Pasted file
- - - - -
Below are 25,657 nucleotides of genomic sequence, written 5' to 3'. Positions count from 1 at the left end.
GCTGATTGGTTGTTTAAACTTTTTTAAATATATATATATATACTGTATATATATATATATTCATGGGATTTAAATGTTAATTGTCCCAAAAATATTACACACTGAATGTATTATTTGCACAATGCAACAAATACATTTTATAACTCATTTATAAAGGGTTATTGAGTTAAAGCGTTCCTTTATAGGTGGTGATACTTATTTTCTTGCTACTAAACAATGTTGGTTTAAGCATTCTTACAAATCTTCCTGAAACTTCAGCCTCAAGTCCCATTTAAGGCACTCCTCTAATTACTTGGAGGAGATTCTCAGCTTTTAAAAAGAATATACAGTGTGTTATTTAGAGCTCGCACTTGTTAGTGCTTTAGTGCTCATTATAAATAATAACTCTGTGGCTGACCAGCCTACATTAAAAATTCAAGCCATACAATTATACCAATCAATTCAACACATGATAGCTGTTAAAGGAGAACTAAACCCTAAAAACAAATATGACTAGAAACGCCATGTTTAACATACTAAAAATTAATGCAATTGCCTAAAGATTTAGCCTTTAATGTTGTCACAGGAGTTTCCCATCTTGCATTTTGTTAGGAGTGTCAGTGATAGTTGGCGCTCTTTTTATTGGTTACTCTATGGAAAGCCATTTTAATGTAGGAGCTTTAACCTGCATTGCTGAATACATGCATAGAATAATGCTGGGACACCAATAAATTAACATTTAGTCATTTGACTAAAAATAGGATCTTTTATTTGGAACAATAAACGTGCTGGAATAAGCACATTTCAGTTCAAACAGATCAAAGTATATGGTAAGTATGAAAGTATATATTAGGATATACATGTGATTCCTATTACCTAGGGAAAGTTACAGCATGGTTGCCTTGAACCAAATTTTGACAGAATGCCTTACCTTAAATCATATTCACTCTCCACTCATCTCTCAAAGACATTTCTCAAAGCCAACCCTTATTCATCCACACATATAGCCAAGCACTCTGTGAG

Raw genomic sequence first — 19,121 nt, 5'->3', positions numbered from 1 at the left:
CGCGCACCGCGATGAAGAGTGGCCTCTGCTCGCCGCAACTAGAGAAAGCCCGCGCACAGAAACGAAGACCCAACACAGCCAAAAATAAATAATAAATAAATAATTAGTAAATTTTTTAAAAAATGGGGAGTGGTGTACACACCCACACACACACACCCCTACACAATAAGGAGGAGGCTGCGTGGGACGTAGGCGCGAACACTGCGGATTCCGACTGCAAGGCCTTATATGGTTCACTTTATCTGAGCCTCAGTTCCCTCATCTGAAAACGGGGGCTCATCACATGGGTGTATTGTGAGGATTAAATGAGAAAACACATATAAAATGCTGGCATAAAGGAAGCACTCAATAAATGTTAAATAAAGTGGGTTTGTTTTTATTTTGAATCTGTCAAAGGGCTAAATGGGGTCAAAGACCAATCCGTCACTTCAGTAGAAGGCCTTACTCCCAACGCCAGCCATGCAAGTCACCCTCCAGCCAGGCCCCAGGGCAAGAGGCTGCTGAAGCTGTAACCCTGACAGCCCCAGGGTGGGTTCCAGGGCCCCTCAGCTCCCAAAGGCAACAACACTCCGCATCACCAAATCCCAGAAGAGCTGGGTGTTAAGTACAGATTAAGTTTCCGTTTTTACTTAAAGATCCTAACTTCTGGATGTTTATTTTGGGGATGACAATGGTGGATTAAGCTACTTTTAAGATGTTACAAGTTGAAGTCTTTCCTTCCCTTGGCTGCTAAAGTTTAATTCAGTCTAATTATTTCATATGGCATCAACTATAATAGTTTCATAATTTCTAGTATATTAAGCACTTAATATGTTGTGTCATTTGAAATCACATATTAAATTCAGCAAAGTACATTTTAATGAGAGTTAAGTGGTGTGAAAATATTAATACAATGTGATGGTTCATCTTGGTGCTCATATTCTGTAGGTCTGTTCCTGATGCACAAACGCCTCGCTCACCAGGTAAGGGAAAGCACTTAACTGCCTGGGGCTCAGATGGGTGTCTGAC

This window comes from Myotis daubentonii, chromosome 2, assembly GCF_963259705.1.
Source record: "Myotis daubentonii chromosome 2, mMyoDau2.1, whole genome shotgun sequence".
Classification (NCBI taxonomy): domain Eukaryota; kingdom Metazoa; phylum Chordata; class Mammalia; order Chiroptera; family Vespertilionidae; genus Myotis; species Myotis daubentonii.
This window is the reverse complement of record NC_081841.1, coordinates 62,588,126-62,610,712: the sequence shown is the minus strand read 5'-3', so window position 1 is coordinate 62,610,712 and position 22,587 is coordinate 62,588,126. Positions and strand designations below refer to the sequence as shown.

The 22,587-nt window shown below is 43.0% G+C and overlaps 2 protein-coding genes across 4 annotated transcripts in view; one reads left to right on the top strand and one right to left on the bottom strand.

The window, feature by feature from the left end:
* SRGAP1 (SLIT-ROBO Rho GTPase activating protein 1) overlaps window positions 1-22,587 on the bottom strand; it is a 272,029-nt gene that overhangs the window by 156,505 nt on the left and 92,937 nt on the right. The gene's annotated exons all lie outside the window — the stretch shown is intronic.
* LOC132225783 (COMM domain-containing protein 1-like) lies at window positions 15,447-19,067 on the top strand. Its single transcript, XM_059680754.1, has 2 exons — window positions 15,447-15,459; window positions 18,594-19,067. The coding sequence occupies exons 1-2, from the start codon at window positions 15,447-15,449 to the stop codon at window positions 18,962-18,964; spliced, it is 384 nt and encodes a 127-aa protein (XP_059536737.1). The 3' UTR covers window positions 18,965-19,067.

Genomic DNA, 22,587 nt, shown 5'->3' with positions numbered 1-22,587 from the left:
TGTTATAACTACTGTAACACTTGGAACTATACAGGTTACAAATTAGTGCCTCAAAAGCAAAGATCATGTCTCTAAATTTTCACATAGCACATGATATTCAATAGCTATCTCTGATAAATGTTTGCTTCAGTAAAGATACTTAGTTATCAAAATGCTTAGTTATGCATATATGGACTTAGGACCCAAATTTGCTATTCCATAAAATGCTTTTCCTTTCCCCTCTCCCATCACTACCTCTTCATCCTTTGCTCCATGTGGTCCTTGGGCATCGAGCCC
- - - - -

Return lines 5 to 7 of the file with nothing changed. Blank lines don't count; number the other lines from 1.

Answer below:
This window comes from Myotis daubentonii, chromosome 2, assembly GCF_963259705.1.
Source record: "Myotis daubentonii chromosome 2, mMyoDau2.1, whole genome shotgun sequence".
Classification (NCBI taxonomy): domain Eukaryota; kingdom Metazoa; phylum Chordata; class Mammalia; order Chiroptera; family Vespertilionidae; genus Myotis; species Myotis daubentonii.